The North Atlantic and the Mediterranean also saw more fronthaul trades. Rates crept up throughout the week, with a modern Kamsarmax fixing at close to $20,000 from the Continent via North coast South America to the East.

East coast South America was slightly more subdued compared to recent weeks, with the continued threat of cheap Ultramax tonnage but rates just about held their ground with a Kamsarmax fixed at close to $16,000 plus $600,000 ballast bonus for end July arrival, while an August stem fixed on a voyage basis from Santos to North China at $34.75 per mt.

The Pacific remained oversupplied, and rumours of Indonesian export problems did little to help owners. Rates softened for all but the very well described Japanese units in premium positions although the period/short period market remained flat due to the strong Cape market and improved paper values.


A mixed week with a growing tonnage lists in Asia putting rates under downward pressure at the end of last week.

In contrast, from the Atlantic there was limited activity reported, but as the week closed out certain areas saw a tightening of tonnage especially in the US Gulf and Mediterranean areas.

From the US Gulf, a 56,700-dwt was reported fixed for a trip with grains to Turkey in the upper $13,000s.

On fronthaul, an Ultramax was linked to a trip to the Far East in the low $20,000s. Limited activity from East coast South America saw a 57,900-dwt rumoured fixed for a trip to Algeria in the low to mid $13,000s.

In the Mediterranean, a 58,000 open Bejaia was fixed for a trip via the Spanish Mediterranean, redelivery West Africa, in the mid $11,000s, whilst for trips from the Black Sea area to the Far East another 58,000 was rumoured fixed in the mid $16,000s.

Limited trading from the Continent, with a 56,000 fixed for a scrap run to Turkey at around $12,000.

The Asian market struggled and a 57,000-dwt was reported fixed basis delivery Singapore for a trip via Indonesia redelivery India at $12,000.

Later, a 56,900-dwt also open Singapore was booked for a trip via Indonesia, redelivery China, in the low mid $10,000s. Nickel ore runs saw a 57,000 open Lanshan covering also at around $10,500 for a trip to China.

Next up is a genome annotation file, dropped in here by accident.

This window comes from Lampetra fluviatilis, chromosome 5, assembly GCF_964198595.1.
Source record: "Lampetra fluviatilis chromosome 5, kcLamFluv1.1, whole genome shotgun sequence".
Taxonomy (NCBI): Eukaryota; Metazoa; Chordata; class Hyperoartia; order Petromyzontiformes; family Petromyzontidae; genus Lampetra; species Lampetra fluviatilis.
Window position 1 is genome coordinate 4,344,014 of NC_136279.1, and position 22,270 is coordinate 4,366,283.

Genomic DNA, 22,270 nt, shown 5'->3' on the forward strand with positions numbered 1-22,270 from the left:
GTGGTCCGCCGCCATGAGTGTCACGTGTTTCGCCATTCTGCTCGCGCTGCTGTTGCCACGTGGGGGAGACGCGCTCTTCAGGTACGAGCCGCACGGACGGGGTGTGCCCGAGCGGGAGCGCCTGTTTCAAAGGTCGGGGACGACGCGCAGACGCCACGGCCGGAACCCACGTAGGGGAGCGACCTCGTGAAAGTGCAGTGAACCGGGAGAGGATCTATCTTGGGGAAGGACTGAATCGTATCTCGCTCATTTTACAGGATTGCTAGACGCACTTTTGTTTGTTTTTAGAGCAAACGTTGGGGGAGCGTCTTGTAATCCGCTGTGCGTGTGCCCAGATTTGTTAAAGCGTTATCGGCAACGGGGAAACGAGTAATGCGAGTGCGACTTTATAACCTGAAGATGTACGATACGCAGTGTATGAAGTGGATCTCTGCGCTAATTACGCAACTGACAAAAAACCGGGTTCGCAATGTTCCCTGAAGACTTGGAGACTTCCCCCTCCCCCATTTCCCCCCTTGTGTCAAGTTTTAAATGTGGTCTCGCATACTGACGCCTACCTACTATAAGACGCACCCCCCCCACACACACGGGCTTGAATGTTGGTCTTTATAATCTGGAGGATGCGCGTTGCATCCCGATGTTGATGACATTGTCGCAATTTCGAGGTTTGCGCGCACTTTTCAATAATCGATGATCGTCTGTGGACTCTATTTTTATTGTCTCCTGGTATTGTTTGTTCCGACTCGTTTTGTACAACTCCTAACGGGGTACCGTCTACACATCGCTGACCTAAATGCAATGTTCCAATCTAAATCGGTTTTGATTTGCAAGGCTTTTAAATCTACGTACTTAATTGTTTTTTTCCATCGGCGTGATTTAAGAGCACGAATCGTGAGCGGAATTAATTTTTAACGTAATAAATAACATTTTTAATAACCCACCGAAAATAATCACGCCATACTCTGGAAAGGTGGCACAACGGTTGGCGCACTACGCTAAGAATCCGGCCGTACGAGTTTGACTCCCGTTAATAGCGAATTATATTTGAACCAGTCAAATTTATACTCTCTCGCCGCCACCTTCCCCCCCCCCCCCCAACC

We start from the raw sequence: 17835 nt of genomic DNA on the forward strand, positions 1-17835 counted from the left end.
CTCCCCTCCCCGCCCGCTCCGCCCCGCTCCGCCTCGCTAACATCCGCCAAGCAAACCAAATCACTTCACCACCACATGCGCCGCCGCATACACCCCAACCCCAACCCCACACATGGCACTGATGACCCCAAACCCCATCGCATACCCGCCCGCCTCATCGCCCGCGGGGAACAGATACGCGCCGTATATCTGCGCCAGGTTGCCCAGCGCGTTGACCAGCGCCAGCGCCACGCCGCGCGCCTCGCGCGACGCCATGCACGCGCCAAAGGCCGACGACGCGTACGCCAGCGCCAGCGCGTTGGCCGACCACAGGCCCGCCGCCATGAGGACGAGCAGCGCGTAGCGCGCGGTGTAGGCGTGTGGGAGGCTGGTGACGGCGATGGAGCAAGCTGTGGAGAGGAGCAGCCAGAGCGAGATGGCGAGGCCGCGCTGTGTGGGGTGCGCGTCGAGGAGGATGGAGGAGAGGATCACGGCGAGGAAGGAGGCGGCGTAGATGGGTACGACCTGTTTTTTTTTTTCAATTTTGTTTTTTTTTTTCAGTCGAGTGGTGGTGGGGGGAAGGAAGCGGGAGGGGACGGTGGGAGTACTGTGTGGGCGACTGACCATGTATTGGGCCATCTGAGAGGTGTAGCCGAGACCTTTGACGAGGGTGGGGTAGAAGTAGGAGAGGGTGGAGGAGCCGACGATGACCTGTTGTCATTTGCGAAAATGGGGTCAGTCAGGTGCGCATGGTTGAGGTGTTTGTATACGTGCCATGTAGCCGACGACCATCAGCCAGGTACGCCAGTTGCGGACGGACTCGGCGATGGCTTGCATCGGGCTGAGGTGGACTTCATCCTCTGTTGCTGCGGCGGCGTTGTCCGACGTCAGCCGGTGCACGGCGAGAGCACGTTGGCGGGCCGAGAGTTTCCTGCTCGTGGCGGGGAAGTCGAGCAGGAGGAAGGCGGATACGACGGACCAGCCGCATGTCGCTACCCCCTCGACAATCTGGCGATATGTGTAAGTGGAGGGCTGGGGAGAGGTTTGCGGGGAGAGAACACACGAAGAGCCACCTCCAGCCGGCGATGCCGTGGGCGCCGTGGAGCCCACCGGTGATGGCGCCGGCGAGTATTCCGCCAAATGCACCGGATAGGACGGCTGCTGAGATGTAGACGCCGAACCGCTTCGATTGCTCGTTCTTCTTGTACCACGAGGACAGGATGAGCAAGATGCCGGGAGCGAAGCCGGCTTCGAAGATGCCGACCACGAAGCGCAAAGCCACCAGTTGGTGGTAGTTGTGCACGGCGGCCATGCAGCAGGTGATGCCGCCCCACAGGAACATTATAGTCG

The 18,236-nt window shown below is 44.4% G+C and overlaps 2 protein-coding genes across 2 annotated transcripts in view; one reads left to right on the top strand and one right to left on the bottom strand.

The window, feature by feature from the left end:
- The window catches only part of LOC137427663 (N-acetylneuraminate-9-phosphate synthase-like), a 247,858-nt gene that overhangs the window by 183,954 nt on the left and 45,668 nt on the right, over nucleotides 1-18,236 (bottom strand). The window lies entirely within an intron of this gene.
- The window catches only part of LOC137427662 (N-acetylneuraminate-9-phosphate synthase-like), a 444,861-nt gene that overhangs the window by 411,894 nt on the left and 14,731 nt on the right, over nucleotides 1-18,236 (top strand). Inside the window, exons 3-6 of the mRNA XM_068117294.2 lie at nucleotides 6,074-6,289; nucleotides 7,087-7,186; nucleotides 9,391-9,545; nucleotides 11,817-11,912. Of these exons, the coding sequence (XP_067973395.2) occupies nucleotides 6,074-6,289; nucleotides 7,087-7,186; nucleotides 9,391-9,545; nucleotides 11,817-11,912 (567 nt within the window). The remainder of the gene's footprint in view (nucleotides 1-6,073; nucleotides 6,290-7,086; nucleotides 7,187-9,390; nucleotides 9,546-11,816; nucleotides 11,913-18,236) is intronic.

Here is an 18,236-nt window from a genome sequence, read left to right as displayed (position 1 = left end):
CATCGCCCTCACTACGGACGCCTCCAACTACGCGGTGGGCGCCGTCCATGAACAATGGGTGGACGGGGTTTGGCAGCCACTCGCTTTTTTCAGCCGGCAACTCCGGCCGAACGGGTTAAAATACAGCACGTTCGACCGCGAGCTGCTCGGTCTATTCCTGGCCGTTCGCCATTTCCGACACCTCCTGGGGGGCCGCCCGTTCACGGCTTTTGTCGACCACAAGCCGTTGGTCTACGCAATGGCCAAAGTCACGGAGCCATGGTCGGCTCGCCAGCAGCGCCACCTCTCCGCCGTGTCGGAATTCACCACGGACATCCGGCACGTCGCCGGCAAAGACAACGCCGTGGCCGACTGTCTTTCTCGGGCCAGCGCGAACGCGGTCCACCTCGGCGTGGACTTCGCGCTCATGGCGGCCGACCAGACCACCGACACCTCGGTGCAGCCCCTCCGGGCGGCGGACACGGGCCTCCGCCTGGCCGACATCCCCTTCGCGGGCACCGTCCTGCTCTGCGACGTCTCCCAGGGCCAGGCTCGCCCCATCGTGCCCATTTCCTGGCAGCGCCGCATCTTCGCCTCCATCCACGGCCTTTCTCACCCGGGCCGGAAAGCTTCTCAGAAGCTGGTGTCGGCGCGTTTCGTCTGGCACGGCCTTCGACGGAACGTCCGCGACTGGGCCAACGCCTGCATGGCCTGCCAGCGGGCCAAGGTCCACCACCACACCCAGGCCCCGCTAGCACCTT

The handy market stayed in the negative zone all week with routes in both basins struggling to show improvement. Sources suggested cargoes circulated in key markets in the Atlantic but low rates were offered curtailed trade.

In the Pacific, fixtures reported on the period front included a 32,000-dwt open Onsan with no further details and two medium-sized fixed $9,000 delivery, Lugait, Philippines and $10,500 delivery Samalaju respectively both for two laden legs with redelivery in Singapore/Japan range.

From East coast South America, a 31,000-dwt was fixed for a grain cargo to Dammam at $14,500 early in the week. From the US Gulf, a 35,000-dwt was fixed for scrap cargo to the Mediterranean at approximately $9,750.

A 35,000-dwt open US East coast was booked to move wood pellets to the Continent at $11,000. A 38,000-dwt open Canakkale was booked at $8,000 for a run via Constanza to the Adriatic Sea, and another handy-sized open in the same area was fixed $9,000 for a fronthaul run to Thailand.

In the East, a large Chinese vessel open in Hong Kong was booked for a trip to the Continent at $8,000 for the first 62 days and $12,000 thereafter.

A 35,000-dwt open Thailand was fixed for logs via Malaysia to West coast India also at $8,000.

A 28,000-dwt open in Indonesia agreed $10,000 to run via Australia and redeliver in China with concentrates.

This report is produced by the Baltic Exchange.

The Baltic Exchange, a wholly-owned subsidiary of Singapore Exchange, is the world's only independent source of maritime market information for the trading and settlement of physical and derivative contracts.

Its international community of over 650 members encompasses the majority of world shipping interests and commits to a code of business conduct overseen by the Baltic.